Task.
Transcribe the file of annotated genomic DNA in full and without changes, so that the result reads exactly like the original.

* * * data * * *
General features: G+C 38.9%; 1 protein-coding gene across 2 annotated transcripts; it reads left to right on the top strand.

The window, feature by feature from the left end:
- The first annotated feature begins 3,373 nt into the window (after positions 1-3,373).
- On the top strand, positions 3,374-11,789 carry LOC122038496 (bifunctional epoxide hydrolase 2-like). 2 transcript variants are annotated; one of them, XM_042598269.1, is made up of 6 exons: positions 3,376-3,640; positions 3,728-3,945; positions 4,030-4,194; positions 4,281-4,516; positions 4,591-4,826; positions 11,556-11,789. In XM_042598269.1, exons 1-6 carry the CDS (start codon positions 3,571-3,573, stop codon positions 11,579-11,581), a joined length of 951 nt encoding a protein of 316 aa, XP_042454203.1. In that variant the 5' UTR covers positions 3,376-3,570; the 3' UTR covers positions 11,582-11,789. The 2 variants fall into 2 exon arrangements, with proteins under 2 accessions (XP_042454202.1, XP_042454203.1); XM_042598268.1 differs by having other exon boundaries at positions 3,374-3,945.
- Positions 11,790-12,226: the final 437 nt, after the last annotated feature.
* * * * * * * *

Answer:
General features: G+C 38.9%; 1 protein-coding gene across 2 annotated transcripts; it reads left to right on the top strand.

The window, feature by feature from the left end:
- The first annotated feature begins 3,373 nt into the window (after positions 1-3,373).
- On the top strand, positions 3,374-11,789 carry LOC122038496 (bifunctional epoxide hydrolase 2-like). 2 transcript variants are annotated; one of them, XM_042598269.1, is made up of 6 exons: positions 3,376-3,640; positions 3,728-3,945; positions 4,030-4,194; positions 4,281-4,516; positions 4,591-4,826; positions 11,556-11,789. In XM_042598269.1, exons 1-6 carry the CDS (start codon positions 3,571-3,573, stop codon positions 11,579-11,581), a joined length of 951 nt encoding a protein of 316 aa, XP_042454203.1. In that variant the 5' UTR covers positions 3,376-3,570; the 3' UTR covers positions 11,582-11,789. The 2 variants fall into 2 exon arrangements, with proteins under 2 accessions (XP_042454202.1, XP_042454203.1); XM_042598268.1 differs by having other exon boundaries at positions 3,374-3,945.
- Positions 11,790-12,226: the final 437 nt, after the last annotated feature.